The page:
When reading recipes for French Bread, a lot of baking books will tell you to combine the ingredients in the bowl of a stand mixer and then beat the bejeezus out of the dough. 10, 15, even 20 minutes of beating is not unusual to read about in order to get maximum gluten development.
But stop and think for a moment: bread has been around for some time, longer than stand mixers have. Do you honestly think the village baker had the strength to knead a trough full of dough for 20 minutes in the days before stand mixers? Or that he had a gaggle of Oompa Loompas to do the mixing for him? Of course not!
Heavy mixing is how boulangeries today make pain ordinaire, I've been told. But more interesting breads with better, more subtle flavors require different techniques. One of the simplest is known as autolyse.
How do you use the autolyse technique? Simply combine the flour and water from your recipe in your mixing bowl. Cover the bowl with plastic or a damp towel. Walk away for 20 minutes to half an hour. That's it.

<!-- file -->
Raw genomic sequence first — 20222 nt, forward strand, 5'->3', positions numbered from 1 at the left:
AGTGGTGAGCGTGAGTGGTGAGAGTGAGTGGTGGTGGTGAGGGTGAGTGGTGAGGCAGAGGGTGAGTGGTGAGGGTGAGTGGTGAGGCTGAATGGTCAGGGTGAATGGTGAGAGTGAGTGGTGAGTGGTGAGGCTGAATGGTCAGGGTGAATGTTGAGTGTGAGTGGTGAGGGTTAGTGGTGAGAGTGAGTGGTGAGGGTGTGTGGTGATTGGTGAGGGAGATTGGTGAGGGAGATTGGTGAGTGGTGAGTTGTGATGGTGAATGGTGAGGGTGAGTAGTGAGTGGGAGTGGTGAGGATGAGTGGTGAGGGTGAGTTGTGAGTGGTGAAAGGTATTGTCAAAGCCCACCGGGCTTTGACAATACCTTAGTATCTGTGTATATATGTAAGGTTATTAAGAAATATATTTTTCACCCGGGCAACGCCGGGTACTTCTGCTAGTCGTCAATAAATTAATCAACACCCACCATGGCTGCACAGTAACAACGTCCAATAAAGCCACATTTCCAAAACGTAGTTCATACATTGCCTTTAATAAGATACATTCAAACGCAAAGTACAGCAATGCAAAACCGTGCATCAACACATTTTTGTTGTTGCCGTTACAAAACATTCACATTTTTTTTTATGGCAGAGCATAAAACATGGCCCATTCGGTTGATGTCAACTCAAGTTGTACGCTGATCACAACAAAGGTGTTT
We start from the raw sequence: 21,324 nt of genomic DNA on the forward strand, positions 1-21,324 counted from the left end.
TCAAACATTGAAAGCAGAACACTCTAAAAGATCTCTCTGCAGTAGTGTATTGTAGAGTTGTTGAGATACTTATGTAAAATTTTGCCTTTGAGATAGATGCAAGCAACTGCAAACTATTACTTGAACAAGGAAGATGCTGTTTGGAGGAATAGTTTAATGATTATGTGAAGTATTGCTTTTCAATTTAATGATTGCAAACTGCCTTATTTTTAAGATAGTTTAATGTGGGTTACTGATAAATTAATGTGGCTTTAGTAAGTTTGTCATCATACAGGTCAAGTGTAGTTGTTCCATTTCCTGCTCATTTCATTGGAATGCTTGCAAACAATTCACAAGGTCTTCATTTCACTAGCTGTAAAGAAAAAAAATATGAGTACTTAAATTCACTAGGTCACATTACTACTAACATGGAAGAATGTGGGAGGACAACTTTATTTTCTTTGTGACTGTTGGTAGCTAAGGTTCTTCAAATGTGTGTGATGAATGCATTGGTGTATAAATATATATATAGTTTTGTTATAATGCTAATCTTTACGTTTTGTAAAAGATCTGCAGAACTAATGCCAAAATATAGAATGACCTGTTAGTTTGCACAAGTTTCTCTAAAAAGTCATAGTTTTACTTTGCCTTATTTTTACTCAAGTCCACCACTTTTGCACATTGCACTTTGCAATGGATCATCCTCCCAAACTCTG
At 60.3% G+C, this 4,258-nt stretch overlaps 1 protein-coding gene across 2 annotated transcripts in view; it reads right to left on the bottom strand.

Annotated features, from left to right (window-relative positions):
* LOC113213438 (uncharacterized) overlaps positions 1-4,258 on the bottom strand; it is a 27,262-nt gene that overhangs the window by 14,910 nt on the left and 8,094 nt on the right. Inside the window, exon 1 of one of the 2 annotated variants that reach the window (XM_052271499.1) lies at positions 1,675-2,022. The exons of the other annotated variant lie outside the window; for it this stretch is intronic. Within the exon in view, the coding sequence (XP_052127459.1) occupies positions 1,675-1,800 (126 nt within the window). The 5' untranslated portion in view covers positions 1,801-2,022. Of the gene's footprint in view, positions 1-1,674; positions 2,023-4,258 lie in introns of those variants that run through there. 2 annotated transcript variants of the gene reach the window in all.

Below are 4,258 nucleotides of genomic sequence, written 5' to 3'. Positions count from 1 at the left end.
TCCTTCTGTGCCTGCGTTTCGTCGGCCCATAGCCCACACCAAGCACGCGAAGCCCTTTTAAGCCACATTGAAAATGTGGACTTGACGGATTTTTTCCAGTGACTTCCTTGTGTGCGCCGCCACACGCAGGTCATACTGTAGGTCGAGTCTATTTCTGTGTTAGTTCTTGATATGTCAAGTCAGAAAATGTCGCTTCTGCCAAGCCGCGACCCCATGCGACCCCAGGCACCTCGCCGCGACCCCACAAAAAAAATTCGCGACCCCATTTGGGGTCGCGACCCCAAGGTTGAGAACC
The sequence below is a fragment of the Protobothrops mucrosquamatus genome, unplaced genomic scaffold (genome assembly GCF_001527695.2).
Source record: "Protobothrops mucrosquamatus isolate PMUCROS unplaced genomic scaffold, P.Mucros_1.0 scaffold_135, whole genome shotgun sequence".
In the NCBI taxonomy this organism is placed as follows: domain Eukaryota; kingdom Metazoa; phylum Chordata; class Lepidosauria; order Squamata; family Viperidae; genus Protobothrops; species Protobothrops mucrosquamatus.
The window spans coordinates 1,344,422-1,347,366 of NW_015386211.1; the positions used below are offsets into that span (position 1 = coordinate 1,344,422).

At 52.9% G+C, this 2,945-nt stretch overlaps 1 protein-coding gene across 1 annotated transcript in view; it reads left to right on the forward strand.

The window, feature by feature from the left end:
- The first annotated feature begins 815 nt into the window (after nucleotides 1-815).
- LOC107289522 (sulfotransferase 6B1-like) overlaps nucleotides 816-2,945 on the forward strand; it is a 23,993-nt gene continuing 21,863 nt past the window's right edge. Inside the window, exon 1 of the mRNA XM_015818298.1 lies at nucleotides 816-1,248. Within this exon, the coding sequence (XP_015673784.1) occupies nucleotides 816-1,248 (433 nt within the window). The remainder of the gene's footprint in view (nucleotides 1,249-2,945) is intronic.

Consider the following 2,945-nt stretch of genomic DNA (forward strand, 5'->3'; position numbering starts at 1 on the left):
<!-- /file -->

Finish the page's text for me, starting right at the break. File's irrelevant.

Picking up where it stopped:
While you were away the flour was absorbing the water and the gluten strands have begun to develop. Now you can mix in your preferment, your salt, and the remainder of your yeast and, with very little mixing, achieve a high level of development with considerably less work. The crumb of your dough is also likely to come out much whiter since it has not been highly oxidized by all the beating and whipping.
Better bread, less work. What's to complain about?
Next up: Number 7: The Wetter, The Better.